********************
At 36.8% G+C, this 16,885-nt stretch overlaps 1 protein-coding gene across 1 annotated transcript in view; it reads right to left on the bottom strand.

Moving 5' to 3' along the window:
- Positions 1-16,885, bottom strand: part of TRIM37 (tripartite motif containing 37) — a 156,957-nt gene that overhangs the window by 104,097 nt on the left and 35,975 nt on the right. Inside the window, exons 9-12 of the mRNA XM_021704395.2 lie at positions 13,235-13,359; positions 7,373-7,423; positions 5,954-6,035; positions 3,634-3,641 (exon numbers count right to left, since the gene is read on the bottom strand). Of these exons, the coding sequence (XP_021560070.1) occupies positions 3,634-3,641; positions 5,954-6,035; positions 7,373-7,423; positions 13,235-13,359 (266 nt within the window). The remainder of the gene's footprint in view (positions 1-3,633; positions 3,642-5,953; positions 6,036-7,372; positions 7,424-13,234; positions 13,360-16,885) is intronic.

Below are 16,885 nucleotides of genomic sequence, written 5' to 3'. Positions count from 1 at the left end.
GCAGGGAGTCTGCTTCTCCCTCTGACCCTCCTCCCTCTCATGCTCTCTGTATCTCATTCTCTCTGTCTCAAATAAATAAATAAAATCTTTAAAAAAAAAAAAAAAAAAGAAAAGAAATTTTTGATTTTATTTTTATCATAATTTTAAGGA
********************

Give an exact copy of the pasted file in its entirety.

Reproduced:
At 36.8% G+C, this 16,885-nt stretch overlaps 1 protein-coding gene across 1 annotated transcript in view; it reads right to left on the bottom strand.

Moving 5' to 3' along the window:
- Positions 1-16,885, bottom strand: part of TRIM37 (tripartite motif containing 37) — a 156,957-nt gene that overhangs the window by 104,097 nt on the left and 35,975 nt on the right. Inside the window, exons 9-12 of the mRNA XM_021704395.2 lie at positions 13,235-13,359; positions 7,373-7,423; positions 5,954-6,035; positions 3,634-3,641 (exon numbers count right to left, since the gene is read on the bottom strand). Of these exons, the coding sequence (XP_021560070.1) occupies positions 3,634-3,641; positions 5,954-6,035; positions 7,373-7,423; positions 13,235-13,359 (266 nt within the window). The remainder of the gene's footprint in view (positions 1-3,633; positions 3,642-5,953; positions 6,036-7,372; positions 7,424-13,234; positions 13,360-16,885) is intronic.

Below are 16,885 nucleotides of genomic sequence, written 5' to 3'. Positions count from 1 at the left end.
GCAGGGAGTCTGCTTCTCCCTCTGACCCTCCTCCCTCTCATGCTCTCTGTATCTCATTCTCTCTGTCTCAAATAAATAAATAAAATCTTTAAAAAAAAAAAAAAAAAAGAAAAGAAATTTTTGATTTTATTTTTATCATAATTTTAAGGA